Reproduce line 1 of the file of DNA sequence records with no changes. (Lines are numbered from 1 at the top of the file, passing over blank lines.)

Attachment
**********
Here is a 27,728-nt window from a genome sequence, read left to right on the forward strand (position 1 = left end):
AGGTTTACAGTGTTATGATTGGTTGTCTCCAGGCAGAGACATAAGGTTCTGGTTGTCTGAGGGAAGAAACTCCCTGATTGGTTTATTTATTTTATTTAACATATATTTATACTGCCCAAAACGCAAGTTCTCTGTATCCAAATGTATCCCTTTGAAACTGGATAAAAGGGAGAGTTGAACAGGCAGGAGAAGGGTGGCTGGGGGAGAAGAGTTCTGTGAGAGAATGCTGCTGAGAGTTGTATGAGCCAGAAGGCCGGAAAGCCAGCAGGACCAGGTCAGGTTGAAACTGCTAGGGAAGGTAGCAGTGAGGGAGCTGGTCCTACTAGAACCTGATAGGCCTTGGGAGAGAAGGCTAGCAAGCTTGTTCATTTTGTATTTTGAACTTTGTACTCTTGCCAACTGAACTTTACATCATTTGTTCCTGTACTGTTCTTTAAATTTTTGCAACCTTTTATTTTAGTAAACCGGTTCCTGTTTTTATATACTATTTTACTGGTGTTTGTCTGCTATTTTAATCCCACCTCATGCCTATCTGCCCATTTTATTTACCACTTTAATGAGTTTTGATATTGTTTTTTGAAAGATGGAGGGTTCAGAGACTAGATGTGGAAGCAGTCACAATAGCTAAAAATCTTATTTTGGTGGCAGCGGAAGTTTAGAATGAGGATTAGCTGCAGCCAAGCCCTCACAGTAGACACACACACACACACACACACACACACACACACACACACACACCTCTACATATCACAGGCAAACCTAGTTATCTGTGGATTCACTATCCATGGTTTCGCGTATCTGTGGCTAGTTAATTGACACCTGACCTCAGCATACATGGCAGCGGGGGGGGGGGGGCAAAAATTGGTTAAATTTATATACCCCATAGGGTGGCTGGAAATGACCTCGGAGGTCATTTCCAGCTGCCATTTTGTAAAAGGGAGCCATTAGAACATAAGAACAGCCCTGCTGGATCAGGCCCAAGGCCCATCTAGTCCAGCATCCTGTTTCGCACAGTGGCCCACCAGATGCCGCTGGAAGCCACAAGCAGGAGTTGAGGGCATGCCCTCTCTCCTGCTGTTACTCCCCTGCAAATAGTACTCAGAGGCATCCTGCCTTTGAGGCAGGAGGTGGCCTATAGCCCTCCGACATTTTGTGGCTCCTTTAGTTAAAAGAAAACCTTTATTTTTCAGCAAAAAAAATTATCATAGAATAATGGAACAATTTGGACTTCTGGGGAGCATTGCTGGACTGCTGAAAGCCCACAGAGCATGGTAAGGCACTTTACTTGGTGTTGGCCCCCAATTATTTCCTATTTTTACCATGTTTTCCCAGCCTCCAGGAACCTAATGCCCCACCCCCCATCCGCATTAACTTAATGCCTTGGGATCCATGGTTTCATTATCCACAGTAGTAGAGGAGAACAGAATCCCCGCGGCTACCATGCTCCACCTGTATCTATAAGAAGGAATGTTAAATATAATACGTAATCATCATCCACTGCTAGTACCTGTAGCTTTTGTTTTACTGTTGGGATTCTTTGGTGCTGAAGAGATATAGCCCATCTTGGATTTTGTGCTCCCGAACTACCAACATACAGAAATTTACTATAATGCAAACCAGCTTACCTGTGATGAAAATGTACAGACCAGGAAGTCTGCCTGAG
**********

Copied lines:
Here is a 27,728-nt window from a genome sequence, read left to right on the forward strand (position 1 = left end):